The neurovascular unit dysfunction in Alzheimer’s disease

Luis O. Soto-Rojas, Mar Pacheco-Herrero, Paola A. Martínez-Gómez, B. Berenice Campa-Córdoba, Ricardo Apátiga-Pérez, Marcos M. Villegas-Rojas, Charles R. Harrington, Fidel de la Cruz, Linda Garcés-Ramírez, José Luna-Muñoz

Research output: Contribution to journalReview articlepeer-review

2 Scopus citations


Alzheimer’s disease (AD) is the most common neurodegenerative disease worldwide. Histopathologically, AD presents with two hallmarks: neurofibrillary tangles (NFTs), and aggregates of amyloid β peptide (Aβ) both in the brain parenchyma as neuritic plaques, and around blood vessels as cerebral amyloid angiopathy (CAA). According to the vascular hypothesis of AD, vascular risk factors can result in dysregulation of the neurovascular unit (NVU) and hypoxia. Hypoxia may reduce Aβ clearance from the brain and increase its production, leading to both parenchymal and vascular accumulation of Aβ. An increase in Aβ amplifies neuronal dysfunction, NFT for-mation, and accelerates neurodegeneration, resulting in dementia. In recent decades, therapeutic approaches have attempted to decrease the levels of abnormal Aβ or tau levels in the AD brain. However, several of these approaches have either been associated with an inappropriate immune response triggering inflammation, or have failed to improve cognition. Here, we review the patho-genesis and potential therapeutic targets associated with dysfunction of the NVU in AD.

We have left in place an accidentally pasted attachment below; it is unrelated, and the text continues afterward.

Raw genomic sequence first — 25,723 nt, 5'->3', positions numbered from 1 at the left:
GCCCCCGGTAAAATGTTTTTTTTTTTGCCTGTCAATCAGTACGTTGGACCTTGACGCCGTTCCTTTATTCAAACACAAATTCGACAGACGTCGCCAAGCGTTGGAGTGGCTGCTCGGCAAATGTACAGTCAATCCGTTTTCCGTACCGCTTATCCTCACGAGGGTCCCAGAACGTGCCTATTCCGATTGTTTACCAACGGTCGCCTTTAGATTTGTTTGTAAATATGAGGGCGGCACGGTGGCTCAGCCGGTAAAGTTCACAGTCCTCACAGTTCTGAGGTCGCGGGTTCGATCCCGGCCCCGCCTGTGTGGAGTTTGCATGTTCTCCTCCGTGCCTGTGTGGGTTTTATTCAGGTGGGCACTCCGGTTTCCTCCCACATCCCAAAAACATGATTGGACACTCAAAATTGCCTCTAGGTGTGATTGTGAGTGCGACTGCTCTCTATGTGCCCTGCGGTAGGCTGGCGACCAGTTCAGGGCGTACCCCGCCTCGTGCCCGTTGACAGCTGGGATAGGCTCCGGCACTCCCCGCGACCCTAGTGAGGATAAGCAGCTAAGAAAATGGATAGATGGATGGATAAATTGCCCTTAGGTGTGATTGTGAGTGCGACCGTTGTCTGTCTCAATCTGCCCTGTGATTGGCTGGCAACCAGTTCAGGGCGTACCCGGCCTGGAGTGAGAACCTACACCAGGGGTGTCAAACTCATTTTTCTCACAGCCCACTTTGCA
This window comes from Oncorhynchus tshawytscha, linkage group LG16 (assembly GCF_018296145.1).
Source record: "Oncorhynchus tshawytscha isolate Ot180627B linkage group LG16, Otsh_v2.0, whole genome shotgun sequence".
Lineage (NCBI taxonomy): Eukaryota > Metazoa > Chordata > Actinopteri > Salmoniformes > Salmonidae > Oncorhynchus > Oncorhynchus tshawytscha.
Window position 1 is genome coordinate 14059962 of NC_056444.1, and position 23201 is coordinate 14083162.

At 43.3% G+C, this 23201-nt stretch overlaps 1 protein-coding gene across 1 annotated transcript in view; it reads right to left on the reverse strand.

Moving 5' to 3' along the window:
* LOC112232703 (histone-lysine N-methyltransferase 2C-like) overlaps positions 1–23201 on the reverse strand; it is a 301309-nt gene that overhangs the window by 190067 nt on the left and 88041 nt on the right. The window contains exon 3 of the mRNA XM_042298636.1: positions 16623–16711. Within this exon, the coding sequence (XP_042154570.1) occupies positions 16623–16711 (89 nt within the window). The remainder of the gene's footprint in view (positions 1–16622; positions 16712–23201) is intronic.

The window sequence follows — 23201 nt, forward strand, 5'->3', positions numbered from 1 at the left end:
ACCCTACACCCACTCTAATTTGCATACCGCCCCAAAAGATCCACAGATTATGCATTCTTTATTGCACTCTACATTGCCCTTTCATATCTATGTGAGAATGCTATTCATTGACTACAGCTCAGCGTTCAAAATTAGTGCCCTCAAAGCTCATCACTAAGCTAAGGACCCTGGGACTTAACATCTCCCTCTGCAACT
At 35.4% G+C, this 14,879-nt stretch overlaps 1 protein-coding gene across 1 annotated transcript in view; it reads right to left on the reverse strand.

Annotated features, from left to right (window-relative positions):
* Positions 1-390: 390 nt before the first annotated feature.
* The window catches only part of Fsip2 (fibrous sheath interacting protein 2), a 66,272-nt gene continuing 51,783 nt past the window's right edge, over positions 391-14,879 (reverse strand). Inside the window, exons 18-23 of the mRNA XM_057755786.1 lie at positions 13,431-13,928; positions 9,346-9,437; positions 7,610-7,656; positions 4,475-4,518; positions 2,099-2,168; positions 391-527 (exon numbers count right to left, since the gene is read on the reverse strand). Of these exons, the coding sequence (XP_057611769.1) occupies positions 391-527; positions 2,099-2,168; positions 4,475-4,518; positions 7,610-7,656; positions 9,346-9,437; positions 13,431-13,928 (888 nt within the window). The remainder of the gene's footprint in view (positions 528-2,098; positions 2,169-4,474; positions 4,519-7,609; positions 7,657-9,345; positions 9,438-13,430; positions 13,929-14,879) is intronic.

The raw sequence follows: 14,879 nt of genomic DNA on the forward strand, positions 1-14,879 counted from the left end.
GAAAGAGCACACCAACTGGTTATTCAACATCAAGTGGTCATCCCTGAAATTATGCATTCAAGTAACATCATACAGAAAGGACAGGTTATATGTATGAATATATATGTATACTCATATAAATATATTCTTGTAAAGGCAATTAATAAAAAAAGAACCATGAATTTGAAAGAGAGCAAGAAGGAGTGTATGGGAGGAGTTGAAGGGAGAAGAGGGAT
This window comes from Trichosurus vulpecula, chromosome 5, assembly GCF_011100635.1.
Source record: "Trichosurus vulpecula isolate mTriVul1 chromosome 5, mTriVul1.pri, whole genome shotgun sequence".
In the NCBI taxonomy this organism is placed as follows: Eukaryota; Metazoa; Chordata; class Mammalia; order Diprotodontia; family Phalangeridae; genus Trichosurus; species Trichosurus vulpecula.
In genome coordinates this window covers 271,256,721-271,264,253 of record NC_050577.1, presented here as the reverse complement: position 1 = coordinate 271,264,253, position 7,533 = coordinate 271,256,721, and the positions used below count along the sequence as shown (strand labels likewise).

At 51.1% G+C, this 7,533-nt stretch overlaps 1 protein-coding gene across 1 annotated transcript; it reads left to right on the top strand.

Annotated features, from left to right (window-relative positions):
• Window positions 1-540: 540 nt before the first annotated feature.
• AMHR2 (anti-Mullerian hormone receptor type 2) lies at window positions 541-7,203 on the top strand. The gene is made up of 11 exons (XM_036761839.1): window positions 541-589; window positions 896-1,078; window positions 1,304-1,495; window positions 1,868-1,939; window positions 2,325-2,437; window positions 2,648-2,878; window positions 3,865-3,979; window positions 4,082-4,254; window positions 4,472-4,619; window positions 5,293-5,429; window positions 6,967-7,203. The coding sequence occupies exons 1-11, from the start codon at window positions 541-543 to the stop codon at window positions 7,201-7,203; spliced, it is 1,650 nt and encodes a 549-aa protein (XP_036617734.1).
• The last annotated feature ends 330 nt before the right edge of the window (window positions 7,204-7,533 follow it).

Original languageEnglish
Article number2022
Pages (from-to)1-27
Number of pages27
JournalInternational Journal of Molecular Sciences
Issue number4
StatePublished - 2 Feb 2021


  • Alzheimer’s disease
  • Amyloid peptide
  • Astrocytes
  • Blood-brain barrier
  • Microglia
  • Tau protein


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